Sunday, July 27, 2014

Library of America Story of the Week Read-Along 237: Henry James, The Middle Years (#237)

Henry James, "The Middle Years" (1893/1895) from Henry James: Complete Stories 1892–1898:

James being very Jamesian: long sentences; obscure and perhaps thin emotional stakes; focus on artistic personalities and their tribulations; and a dollop of homosexual tension.

Dencombe is not elderly, but he's sick, and he's seemingly given up hope that he'll accomplish anything else artistic with his life. So when a young doctor praises Dencombe's most recent book--before realizing that he's talking to Dencombe--it's a shot in the arm for his emotional well-being. Unfortunately for the young Doctor Hugh, it's a potentially terminal condition for his hopes of inheriting from the wealthy and whimsical old woman who he's caring for. Which puts Dencombe in a tight spot: he wants his young friend to succeed, but he also just wants his young friend.

That's the plot; and hopefully I've made it clear why I say the stakes are pretty thin. I mean, the protagonist has so little agency here that his main decision is basically just to figure out how he feels about things that are going on around him. The story wouldn't be materially different if Dencombe spent most of the story unconscious.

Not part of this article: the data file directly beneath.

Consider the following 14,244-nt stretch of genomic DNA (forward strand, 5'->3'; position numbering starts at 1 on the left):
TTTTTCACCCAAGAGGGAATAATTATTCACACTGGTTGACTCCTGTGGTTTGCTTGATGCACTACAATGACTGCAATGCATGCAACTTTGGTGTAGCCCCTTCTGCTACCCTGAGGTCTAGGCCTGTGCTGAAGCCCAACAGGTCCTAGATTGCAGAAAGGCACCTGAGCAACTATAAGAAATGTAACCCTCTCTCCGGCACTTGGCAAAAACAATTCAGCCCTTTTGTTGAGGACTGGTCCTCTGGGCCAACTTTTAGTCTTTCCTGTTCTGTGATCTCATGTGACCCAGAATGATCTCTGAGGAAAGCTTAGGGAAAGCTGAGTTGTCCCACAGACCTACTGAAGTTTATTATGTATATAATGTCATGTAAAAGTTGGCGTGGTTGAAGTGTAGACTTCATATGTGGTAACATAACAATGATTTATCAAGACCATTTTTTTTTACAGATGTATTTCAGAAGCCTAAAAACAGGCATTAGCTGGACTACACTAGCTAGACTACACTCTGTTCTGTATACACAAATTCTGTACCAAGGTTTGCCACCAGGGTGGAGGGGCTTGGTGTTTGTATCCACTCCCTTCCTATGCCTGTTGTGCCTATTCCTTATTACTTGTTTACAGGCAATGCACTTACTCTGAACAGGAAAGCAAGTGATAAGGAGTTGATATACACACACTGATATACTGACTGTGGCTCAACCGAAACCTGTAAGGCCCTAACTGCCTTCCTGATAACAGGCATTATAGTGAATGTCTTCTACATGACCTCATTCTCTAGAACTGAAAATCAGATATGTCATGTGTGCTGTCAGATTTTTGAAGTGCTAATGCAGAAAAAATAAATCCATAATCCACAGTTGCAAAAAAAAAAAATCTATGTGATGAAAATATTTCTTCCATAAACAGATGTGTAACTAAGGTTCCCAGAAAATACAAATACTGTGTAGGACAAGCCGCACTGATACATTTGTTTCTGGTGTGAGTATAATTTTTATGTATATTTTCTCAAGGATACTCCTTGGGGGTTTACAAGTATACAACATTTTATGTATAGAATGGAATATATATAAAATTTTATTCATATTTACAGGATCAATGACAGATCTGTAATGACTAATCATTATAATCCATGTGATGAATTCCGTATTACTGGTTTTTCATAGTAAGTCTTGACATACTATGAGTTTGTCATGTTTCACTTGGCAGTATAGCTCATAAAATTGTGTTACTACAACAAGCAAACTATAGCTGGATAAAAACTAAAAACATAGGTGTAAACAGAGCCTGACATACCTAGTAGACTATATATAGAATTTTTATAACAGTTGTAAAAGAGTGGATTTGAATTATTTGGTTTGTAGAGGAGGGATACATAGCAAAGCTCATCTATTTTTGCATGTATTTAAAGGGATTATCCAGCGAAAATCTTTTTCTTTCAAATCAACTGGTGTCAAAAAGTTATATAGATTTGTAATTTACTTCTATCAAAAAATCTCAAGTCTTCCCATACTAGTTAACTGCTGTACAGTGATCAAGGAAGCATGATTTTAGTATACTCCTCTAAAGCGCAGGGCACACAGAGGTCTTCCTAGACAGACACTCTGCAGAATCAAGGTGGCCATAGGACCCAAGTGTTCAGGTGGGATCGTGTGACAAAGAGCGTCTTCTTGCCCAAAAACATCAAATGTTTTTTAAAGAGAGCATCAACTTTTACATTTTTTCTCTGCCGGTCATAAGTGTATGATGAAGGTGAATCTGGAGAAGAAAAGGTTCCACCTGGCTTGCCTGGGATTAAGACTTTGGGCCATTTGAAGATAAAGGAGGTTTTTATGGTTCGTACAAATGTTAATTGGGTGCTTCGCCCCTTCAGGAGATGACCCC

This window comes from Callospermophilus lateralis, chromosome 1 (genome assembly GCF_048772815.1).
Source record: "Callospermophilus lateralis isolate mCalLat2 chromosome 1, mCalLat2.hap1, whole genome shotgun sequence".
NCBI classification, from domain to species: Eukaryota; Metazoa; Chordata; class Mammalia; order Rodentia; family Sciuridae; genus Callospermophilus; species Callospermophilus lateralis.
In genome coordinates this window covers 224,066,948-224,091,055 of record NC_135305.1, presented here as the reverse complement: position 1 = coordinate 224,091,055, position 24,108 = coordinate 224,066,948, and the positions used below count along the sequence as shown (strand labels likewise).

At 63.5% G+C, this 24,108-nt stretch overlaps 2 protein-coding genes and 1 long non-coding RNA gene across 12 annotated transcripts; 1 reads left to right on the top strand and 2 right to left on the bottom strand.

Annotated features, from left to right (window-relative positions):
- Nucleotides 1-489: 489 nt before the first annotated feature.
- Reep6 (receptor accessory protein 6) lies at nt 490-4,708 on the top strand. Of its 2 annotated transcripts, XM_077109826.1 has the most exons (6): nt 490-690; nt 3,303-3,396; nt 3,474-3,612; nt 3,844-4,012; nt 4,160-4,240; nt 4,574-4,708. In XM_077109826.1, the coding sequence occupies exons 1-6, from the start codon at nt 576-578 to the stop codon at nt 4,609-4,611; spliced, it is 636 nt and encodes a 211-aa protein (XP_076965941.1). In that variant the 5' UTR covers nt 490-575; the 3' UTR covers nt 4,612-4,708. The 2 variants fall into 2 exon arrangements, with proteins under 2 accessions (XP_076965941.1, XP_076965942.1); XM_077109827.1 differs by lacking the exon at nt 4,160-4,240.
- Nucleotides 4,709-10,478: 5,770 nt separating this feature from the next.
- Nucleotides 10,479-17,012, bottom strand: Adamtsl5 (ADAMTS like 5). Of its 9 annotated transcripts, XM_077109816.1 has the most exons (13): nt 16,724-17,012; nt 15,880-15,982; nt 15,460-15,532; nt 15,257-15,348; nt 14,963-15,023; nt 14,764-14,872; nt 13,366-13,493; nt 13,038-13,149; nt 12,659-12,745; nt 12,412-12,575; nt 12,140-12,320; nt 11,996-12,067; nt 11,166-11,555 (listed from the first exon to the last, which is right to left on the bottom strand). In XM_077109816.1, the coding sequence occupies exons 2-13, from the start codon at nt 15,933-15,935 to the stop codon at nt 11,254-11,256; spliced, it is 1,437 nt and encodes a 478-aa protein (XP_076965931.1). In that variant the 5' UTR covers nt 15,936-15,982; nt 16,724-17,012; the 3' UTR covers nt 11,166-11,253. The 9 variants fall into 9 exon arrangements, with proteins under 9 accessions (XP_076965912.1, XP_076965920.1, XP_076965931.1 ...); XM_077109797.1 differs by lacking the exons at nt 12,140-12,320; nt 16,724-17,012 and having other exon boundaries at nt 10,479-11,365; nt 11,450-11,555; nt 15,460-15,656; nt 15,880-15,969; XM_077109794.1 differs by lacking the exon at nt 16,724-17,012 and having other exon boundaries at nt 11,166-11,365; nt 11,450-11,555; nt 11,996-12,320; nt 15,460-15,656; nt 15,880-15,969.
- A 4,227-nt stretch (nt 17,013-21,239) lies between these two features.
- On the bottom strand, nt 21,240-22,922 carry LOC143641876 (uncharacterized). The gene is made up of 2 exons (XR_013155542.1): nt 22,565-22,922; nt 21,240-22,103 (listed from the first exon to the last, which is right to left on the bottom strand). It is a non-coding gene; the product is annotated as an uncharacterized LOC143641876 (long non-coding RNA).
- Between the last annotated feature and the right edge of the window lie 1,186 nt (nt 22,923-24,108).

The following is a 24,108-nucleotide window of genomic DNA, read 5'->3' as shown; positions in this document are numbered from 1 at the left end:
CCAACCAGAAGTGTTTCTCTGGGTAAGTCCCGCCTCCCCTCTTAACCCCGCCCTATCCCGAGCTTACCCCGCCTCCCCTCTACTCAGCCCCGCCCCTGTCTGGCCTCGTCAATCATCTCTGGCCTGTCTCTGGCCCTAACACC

Of course, the plot isn't the only thing going on here; most of the action and narrative focus on Dencombe's feelings, from the sad sack opening to the less-sad sack ending. All of which gives the story a certain narcissistic--and autobiographical--feeling. As others have noted, Dencombe's mid-life crisis maps pretty well onto James's own mid-life situation.

Which makes it extra funny when Dencombe finds himself swept away by his own book, as he "surrender[s] to his talent"; and then realizes that even sensitive and admiring Doctor Hugh just doesn't get him. Since we spend so much time in his mind, the story seems to lean towards Dencombe's POV--as if we're supposed to feel bad for him, and by extension, for James.

But that's the ungenerous and un-fun reading. For fun reading, we could look at the vaguely homo-erotic relationship between Dencombe and Hugh. Young Hugh may be torn between a dying old woman--who has nothing to recommend her but her money--and a dying old man--who has nothing to recommend him but his AWESOME talent--but it hardly seems like a fair fight. When Hugh notes, "I don't get on with silly women," it sounds a lot more like he doesn't get along with women at all. (After all, he's not interested in either the old woman or her younger traveling companion.) And when Hugh praises Dencombe, well:
"You're a great success!" said Doctor Hugh, putting into his young voice the ring of a marriage-bell.
Of all the bells in all the world, James would choose a "marriage-bell."

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